Credit unions frequently give out surveys to their members to gain valuable credit union member insight. However, not all questions are created equal. If you want to make sure the feedback you’re getting is trustworthy, we’d like to caution against certain types of questions.
Honest feedback is the best feedback. It’s the only kind of feedback that will allow you to improve your services and take better care of your members.
Member Insight – Why Survey at a Credit Union?
Credit unions who don’t take efforts to maintain their relationships with their members are doomed to lose them over time. Similarly, credit unions who don’t listen to their members may be setting themselves up for failure. After all, if your members tell you that something needs work, you have to be willing to fix that which needs fixing.
Honest feedback can be used to identify weak areas that need more attention. Surveys can also shine light on areas that your credit union performs well in; these areas can serve as a model or benchmark, or they can merit rewards.
Regardless of whether you’re crushing it or getting crushed, honest, accurate feedback is critical for understanding exactly where you stand. And knowing is half the battle.
Don’t Ask This Question (Or Else)!
One of the issues we’ve seen several credit unions deal with now are targeted transactional surveys. These are surveys that qualitatively measure member satisfaction with a particular transaction, product, or service.
(Need a refresher on how transaction surveys work? Check out our guide here!)
The wrong kind of question to ask goes something like this: “How was your interaction with our teller Bob at Big Bad Credit Union today?”
Can you guess why? Don’t worry about it. We’ll just tell you.
The problem with the question above is that some people have big hearts and empathy to spare. When they see that a question pertains directly to a specific employee, they’re thinking about more than just their experience with that employee on that day.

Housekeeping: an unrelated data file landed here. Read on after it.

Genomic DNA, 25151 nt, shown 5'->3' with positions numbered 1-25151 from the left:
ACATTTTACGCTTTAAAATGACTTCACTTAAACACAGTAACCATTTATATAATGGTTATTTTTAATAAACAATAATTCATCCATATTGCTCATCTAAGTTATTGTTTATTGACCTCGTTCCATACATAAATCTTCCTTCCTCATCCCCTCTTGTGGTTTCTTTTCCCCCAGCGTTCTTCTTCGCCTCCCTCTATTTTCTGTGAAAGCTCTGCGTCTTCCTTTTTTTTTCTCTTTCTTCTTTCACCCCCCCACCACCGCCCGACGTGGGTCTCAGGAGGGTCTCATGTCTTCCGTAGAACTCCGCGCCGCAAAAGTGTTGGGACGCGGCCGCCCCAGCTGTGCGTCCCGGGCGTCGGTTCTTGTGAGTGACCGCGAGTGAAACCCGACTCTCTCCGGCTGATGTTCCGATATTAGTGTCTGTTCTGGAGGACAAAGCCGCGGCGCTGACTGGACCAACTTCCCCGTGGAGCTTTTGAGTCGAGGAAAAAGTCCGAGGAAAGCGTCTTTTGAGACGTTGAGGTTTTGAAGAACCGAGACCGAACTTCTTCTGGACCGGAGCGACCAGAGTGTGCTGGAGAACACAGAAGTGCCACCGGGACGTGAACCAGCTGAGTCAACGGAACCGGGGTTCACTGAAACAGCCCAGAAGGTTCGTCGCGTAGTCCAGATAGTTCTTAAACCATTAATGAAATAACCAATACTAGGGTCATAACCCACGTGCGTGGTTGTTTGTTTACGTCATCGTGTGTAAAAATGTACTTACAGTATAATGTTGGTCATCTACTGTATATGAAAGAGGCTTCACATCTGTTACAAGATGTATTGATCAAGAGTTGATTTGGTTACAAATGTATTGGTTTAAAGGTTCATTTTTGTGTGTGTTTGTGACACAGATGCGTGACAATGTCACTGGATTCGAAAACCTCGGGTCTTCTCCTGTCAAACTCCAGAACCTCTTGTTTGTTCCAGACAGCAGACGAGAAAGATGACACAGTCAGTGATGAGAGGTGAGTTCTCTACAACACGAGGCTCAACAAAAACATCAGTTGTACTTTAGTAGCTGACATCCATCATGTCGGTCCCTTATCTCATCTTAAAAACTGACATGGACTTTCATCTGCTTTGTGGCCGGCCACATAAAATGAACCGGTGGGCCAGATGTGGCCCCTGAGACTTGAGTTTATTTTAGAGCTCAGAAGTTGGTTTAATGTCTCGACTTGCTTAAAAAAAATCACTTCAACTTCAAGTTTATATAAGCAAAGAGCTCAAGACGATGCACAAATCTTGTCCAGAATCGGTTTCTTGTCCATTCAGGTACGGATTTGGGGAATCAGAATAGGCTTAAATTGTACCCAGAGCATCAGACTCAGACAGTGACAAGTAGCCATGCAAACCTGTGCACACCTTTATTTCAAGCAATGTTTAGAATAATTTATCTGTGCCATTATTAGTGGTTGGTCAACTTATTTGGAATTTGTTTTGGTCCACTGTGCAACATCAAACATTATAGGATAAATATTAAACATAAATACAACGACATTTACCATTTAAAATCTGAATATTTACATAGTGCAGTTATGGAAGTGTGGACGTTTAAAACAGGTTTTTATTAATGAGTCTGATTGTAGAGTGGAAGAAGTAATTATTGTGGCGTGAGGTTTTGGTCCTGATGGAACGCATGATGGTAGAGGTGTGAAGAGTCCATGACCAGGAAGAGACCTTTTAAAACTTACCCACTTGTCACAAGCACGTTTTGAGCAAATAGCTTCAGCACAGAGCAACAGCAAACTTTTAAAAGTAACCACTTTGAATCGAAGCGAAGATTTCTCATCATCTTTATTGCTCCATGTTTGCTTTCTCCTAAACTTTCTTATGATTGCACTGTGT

In fact, they’re thinking about what’s at stake for the employee versus what’s at stake in the survey. Even though you at Big Bad Credit Union are trying to gain member insight by asking a simple transactional question, you’ve actually posed a major dilemma to your members.
The Question You Actually Asked
Instead of simply asking themselves how their experience was with Bob the teller, they’ll add on their own layer of questions. Is Bob’s job on the line? Is Bob a problem employee? What was going on for Bob that day? Did he sleep well and have breakfast, or is he going through a breakup or medical procedure?
Gaining credit union member insight through surveys shouldn’t be so complicated. Measuring member satisfaction doesn’t need to take into account the complications of whether your employees are having a good day or if your members’ honesty is impacted by their desire to give Bob a second chance.
We’ve noticed that members are far less honest when someone’s livelihood is on the line. In all cases, we recommend keeping personal specifics such as names out of your survey questions. Doing so will make it much easier for your members to provide valuable, honest credit union member insight.
Just remember: good scores are great, but honest scores are better.
If you’d like to read more about what kind of survey questions you can ask your credit union members, check out our related blog links below!
What are the Top 3 Surveys that Credit Unions Use?
What is the Benefit of Peer Benchmarking?
On a side note, a few weeks ago we released a survey about coffee at your credit local credit union. We forgot to add the question about who’s coffee is too dang hot, but we asked some other great question about coffee and you can view those results here:
In the future, you can expect to see more great surveys and their results!